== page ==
“The Age of Chivalry is gone,” the political philosopher Edmund Burke wrote, “that of sophisters, economists, and calculators has succeeded.”
Once upon a time, a person’s fate was largely settled by the social circumstances of their birth, today each of us is very much an economic being who must produce things of market value if we are to survive and thrive. As economist Paul Samuelson put it, “All your life, from cradle to grave and beyond—you will run up against the brutal truths of economics”.
As a discipline, how has economics done?
For a supposedly empirical science, it has been plagued by ideological divisions, fads and fashions. As British economist Ronald Coase argued, the biggest problem in economics is that theories and models have been constructed on assumptions which practitioners have not been bothered to examine and admit. He coined the term “blackboard economics”, in which everything works perfectly in theory, not so much in reality.
Another serious allegation is that economics has ignored the lessons of history. University economics students rarely read books or articles more than 30 years old, and instead have textbooks presenting the current orthodoxy. Yet if there is anything that the financial crisis of 2007-08 told us, it is that economic and financial history matters. Each generation believes that some fundamental change has occurred in the economy such that manias, panics and crashes won’t happen again – and yet they do.
At an event at the London School of Economics in the wake of the crisis, the Queen asked, “Why didn’t anyone see this coming?” The fact that only about a dozen economists did (according to Australian economist Steve Keen, who counted them) tells us that economics is far from being an objective science that can make reliable predictions – as, for example, meteorologists increasingly do.
John Maynard Keynes noted that because it involves so much psychology and expectations, and has outcomes that affect lives in a deep and lasting way, economics is a moral science. People’s decisions can’t be reduced to mathematical equations, even if it would be more convenient if they were. French political economist Thomas Piketty criticises the discipline’s attempt to put itself above other social sciences. Its obsession with mathematics, he writes in Capital in the Twenty-First Century, “is an easy way of acquiring the appearance of scientificity without having to answer the far more complex questions posed by the world we live in.” Ha-Joon Chang, a Cambridge University economist, goes as far as to say that “Good economic policy does not require good economists”. The East Asian economic miracle, including the rise of his native South Korea, was implemented mostly by lawyers, politicians and engineers, he notes.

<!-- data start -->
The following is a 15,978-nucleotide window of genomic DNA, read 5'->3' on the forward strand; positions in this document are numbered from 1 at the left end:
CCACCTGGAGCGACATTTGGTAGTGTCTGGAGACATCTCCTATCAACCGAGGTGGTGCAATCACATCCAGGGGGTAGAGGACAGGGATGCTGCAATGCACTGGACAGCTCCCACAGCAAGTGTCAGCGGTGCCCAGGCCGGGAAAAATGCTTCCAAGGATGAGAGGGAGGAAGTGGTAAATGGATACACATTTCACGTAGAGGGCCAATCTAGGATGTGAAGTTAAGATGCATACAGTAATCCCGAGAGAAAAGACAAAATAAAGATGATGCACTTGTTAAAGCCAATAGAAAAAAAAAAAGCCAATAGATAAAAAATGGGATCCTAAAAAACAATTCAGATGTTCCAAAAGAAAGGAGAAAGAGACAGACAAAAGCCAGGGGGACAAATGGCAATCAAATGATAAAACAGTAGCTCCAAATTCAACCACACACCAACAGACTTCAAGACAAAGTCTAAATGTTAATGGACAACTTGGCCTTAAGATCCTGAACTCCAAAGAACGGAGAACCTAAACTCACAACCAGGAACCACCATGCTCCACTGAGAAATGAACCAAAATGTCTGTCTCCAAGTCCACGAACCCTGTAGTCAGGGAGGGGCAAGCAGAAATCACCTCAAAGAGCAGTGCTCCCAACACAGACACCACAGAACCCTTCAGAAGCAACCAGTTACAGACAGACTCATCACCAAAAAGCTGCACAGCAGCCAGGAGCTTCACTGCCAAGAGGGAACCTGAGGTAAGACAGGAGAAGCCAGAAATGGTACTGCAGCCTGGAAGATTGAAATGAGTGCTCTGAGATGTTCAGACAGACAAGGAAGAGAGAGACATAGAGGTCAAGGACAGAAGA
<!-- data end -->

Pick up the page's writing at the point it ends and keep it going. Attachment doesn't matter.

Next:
Even so, the ‘Great Enrichment’ of the last 250 years, in which the world became much, much richer than it had been for the preceding two thousand years, is thanks in part to economic thinkers such as Adam Smith, and his belief that it is people and businesses, not armies or governments, that make countries rich, and David Ricardo, whose counterintuitive insights into comparative advantage in trade became one of the great laws of economics. These classical economists, Ludwig von Mises argues, were crucial in creating the conditions for modern wealth-creation, in that they attacked “age-old laws, customs, and prejudices upon technological improvement and freed the genius of reformers and innovators from the straitjackets of the guilds, government tutelage, and social pressure of various kinds”.
Not only did the laws of economics provided a counterweight to the conceit of those in power, but the industrial revolution would not have happened without a laissez-faire economy working its magic. Today, when economists get it right, through emphasising simple ideas such as the benefits of markets and trade over defensive self-sufficiency, their ideas can and will continue to raise the welfare of billions.
Beyond the achievement of personal or national security, what is economics ultimately for? Keynes, who was a lover and supporter of the arts, thought it was so we could enjoy the good things in life. This was only possible with a stable, growing economy in which damaging cycles of boom and bust were ironed out. This often seems an impossible task, but economists, Keynes said, are the “trustees, not of civilisation, but of the possibility of civilisation.”
Tom Butler-Bowdon is the author of 50 Economics Classics: Your Shortcut to the Most Important Ideas on Capitalism, Finance, and the Global Economy, released this month by Nicholas Brealey Publishing.